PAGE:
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Top five mental health apps for the LGBTQ+ community

HEALTH AND WELLNESS

By Anika Nayak and Sojas Wagle, January 2021 Issue.

2020 was quite a year. In the midst of the surging pandemic, polarizing election, and alarming economy, it’s hard not to feel anxious. Understand that you are not alone and that your feelings are valid. 

“Though we don’t have a good deal of data, it does seem that, on average, the mental health of LGBTQ+ folks is getting worse during the pandemic. For instance, the Trevor Project crisis line for LGBTQ+ youth has seen a surge in volume,” says Dr. Jack Turban, MD, MHS, a child and adolescent psychiatry fellow at Stanford University School of Medicine, where he researches the mental health of transgender youth. 

Seeking help may be a difficult step to take, but it’s a necessary one. Luckily, there are a lot of resources out there that can help you find support and affirmation. Mental health apps are a low-cost, accessible way to receive instant help for your struggles. While they aren’t a replacement for professional care, they have various functions to promote mental wellness, such as sleep reminders, calming music, and even mood trackers. Some apps also have teletherapy services, where you can communicate with a licensed specialist to get started with treatment. 

“One of the most important parts, and beautiful parts when used correctly, is that digital mental health tools and the internet in general, create a space for connections. [Mental health apps] are beneficial because they can help remove some of the possible barriers LGBTQ+ individuals deal with in less accepting environments. Hopefully, they can access such tools without someone standing in their way or being gatekeepers that bar their path to better health, says Dr. Chase Anderson, MD, MS, a child psychiatry fellow at the University of California San Francisco. 

Echo presents a list of five mental health apps that will make your life a little easier.

Ayana Therapy

Ayana is an app that helps people from marginalized communities find a therapist they can identify with based on their unique experiences and identities across race, gender identity, class, sexuality, ethnicity, and ability. This on-demand app allows for flexible communication across convenient platforms (text, phone, and video call) to get in touch with your LGBTQ+ therapist whenever you need to.

Available on iOS and Google Play.

Pride Counseling

This is an online counseling program for the LGBTQ+ community, led by specialized mental health professionals. Through the app, you can conveniently get in touch with a licensed specialist through live chat in addition to booking weekly scheduled appointments. Pride Counseling also offers need-based financial aid to make counseling affordable.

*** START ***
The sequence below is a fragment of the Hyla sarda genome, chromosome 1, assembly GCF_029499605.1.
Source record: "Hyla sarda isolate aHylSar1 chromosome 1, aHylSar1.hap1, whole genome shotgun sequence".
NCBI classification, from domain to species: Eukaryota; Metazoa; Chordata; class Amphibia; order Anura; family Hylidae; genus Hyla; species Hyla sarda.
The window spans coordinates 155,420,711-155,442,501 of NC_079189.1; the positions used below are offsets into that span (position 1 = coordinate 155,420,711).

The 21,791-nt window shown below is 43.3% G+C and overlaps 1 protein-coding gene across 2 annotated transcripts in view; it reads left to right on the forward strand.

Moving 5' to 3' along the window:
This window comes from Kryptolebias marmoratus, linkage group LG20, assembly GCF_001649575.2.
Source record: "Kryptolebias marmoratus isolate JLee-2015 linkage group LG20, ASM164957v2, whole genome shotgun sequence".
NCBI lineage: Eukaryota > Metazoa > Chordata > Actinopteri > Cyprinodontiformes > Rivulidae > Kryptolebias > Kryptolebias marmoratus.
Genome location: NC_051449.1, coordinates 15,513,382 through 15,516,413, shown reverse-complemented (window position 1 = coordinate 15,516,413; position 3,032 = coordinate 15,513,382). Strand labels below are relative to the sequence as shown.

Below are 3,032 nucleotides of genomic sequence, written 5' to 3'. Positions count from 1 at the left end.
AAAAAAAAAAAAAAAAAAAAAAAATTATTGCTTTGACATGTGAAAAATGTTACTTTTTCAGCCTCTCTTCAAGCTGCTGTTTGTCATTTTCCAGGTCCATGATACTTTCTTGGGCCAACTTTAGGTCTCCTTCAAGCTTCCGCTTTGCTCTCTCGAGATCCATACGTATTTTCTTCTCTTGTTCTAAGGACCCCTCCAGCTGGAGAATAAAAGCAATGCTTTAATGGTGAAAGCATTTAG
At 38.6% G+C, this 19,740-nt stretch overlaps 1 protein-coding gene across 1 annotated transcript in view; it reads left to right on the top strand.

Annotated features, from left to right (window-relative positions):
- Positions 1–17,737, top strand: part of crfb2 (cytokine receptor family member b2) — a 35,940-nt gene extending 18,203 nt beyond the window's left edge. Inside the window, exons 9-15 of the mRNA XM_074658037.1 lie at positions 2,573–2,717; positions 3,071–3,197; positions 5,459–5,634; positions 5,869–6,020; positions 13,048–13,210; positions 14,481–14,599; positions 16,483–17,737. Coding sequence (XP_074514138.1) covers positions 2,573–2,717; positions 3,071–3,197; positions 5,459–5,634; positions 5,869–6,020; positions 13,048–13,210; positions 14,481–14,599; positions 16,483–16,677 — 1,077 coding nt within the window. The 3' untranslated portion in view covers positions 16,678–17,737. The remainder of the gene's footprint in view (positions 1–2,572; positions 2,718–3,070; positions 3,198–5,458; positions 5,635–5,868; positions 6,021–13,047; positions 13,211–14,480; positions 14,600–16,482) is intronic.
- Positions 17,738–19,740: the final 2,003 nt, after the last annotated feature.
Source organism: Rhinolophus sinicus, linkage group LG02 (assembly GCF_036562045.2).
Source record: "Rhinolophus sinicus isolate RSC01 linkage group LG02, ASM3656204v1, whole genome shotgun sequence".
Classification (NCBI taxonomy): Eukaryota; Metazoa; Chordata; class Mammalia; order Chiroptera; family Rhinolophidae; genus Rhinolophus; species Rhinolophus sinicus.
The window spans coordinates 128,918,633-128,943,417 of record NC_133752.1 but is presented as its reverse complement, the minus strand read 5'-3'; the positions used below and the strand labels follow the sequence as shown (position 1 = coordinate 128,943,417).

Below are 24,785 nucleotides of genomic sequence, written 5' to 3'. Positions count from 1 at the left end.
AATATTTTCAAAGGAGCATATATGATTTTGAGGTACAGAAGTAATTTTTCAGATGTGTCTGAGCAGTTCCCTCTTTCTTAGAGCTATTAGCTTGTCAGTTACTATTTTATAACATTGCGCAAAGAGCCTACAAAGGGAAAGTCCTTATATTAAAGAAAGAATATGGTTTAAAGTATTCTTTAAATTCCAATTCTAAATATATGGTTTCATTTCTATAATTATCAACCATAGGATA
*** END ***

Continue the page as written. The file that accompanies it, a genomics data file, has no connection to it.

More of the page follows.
Available on iOS and Google Play.

Sowlmate 

Sowlmate is an LGBTQ+ focused self-care app with a wide library of interactive courses and meditation sounds designed by LGBTQ+ professionals. A key feature of this app is the AI-based mood tracker, where the data is used to showcase content tailored to your individual needs. New programs are released every week on the platform.

Available on iOS only.

Trill Project

This is an anonymous, social network where you can freely express yourself. Through the app, you can share your deepest, unfiltered thoughts and build authentic conversations with other members of the LGBTQ+ community. There is also tons of content focused on LGBTQ+ issues and mental health for users to discover and share.

Available on iOS and Google Play.

Wisdo

Wisdo is a peer-to-peer support platform to connect with people who’ve walked your path and share your own helpful advice. In the app, there are live sessions from mentors and virtual communities focused on discussing LGBTQ+ issues. You can also easily have private conversations with people you guide or learn from.

Available on iOS and Google Play.

If you or someone you know is in crisis, call the National Suicide Prevention Lifeline at 800-273-8255, text HOME to 741741 or visit www.SpeakingOfSuicide.com/resources.com for additional resources.

If you are an LGBTQ young person in crisis, feeling suicidal or in need of a safe and judgment-free place to talk, call the Trevor Lifeline immediately at 1-866-488-7386.